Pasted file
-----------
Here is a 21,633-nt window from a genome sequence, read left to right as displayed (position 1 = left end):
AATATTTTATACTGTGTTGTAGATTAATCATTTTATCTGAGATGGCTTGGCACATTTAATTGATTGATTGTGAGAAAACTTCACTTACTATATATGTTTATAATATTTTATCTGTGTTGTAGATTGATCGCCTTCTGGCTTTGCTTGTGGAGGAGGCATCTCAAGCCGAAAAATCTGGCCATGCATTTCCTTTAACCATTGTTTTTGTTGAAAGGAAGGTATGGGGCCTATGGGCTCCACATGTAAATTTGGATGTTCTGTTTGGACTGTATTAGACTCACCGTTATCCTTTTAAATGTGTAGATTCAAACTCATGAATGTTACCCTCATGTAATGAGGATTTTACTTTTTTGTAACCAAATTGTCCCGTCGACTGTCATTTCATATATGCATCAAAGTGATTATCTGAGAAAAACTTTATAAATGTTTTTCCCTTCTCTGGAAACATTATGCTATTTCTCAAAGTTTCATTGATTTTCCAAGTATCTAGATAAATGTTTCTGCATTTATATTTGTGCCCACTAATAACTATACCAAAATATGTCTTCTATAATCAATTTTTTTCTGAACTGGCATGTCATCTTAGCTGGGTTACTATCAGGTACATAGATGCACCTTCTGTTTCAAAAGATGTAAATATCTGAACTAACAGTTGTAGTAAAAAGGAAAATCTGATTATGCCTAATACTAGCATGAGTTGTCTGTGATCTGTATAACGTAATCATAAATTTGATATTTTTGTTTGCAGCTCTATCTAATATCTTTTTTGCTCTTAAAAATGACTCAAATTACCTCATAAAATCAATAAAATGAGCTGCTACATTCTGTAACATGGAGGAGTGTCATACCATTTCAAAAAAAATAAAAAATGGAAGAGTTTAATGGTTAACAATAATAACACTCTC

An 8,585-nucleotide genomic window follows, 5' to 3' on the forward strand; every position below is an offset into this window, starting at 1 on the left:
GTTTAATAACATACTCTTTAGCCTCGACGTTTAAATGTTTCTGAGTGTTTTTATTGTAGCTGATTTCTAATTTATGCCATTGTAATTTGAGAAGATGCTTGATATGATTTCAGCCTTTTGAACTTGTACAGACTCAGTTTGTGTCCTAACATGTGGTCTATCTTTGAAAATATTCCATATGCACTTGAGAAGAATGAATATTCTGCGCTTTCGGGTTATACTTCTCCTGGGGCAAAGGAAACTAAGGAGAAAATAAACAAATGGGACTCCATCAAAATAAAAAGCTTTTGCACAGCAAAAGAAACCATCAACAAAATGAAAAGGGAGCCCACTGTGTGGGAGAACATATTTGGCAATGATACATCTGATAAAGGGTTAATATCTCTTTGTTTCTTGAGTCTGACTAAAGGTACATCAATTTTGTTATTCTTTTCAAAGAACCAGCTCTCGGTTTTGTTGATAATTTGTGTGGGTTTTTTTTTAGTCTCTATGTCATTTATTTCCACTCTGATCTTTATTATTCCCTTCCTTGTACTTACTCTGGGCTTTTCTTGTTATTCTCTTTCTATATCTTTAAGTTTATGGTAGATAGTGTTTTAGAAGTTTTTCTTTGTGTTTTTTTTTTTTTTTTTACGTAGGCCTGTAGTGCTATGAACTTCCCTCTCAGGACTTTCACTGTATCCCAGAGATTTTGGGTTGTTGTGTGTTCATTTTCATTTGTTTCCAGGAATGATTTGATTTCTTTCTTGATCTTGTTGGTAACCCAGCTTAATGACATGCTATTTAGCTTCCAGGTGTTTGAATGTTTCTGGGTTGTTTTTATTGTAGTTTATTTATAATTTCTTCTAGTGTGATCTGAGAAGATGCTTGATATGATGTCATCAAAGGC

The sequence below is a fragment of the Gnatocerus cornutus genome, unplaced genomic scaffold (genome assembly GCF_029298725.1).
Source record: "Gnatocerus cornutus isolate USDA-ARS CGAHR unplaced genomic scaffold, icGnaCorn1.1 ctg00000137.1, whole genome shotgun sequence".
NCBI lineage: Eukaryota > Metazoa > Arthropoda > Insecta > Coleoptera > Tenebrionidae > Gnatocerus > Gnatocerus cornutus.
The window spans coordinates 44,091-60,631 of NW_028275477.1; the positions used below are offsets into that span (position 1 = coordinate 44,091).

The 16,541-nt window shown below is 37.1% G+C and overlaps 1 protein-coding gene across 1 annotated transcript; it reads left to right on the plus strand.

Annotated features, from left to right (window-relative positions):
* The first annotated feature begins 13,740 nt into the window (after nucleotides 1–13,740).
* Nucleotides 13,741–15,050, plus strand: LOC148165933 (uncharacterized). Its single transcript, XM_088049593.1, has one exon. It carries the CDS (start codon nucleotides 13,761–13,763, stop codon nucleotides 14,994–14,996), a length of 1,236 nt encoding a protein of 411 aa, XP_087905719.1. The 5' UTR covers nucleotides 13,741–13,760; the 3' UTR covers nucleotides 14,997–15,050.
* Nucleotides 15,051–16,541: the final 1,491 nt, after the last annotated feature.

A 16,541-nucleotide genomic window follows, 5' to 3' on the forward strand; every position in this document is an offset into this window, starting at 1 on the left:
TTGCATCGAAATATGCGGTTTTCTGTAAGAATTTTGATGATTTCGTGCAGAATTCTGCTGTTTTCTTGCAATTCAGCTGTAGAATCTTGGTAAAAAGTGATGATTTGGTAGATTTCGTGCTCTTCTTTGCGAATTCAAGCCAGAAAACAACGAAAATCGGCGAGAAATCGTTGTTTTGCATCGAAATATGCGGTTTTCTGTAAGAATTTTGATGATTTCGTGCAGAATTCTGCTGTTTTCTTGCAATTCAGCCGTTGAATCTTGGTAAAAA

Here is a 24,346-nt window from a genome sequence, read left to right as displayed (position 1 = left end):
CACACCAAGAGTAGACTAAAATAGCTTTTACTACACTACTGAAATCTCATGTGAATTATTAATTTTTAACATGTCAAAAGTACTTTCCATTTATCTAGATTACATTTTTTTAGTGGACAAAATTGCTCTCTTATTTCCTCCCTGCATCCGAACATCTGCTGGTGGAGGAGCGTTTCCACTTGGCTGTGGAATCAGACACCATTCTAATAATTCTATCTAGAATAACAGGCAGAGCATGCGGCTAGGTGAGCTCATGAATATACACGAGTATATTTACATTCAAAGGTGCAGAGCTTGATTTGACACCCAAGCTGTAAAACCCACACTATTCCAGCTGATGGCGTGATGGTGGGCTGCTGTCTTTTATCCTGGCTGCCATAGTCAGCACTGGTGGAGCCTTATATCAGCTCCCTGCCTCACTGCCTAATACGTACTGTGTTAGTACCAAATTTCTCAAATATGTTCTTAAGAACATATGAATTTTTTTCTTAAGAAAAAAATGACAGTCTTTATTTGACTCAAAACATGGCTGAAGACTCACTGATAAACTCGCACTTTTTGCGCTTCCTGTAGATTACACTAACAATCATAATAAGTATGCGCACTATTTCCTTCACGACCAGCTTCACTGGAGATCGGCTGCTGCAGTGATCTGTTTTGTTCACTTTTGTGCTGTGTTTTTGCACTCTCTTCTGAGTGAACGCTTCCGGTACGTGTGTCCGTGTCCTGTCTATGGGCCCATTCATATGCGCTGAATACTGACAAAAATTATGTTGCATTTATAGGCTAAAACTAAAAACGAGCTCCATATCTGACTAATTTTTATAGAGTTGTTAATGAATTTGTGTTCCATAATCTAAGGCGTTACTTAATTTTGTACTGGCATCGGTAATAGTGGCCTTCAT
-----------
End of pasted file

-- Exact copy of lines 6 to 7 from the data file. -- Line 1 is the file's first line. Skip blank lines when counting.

Source record: "Gnatocerus cornutus isolate USDA-ARS CGAHR unplaced genomic scaffold, icGnaCorn1.1 ctg00000137.1, whole genome shotgun sequence".
NCBI lineage: Eukaryota > Metazoa > Arthropoda > Insecta > Coleoptera > Tenebrionidae > Gnatocerus > Gnatocerus cornutus.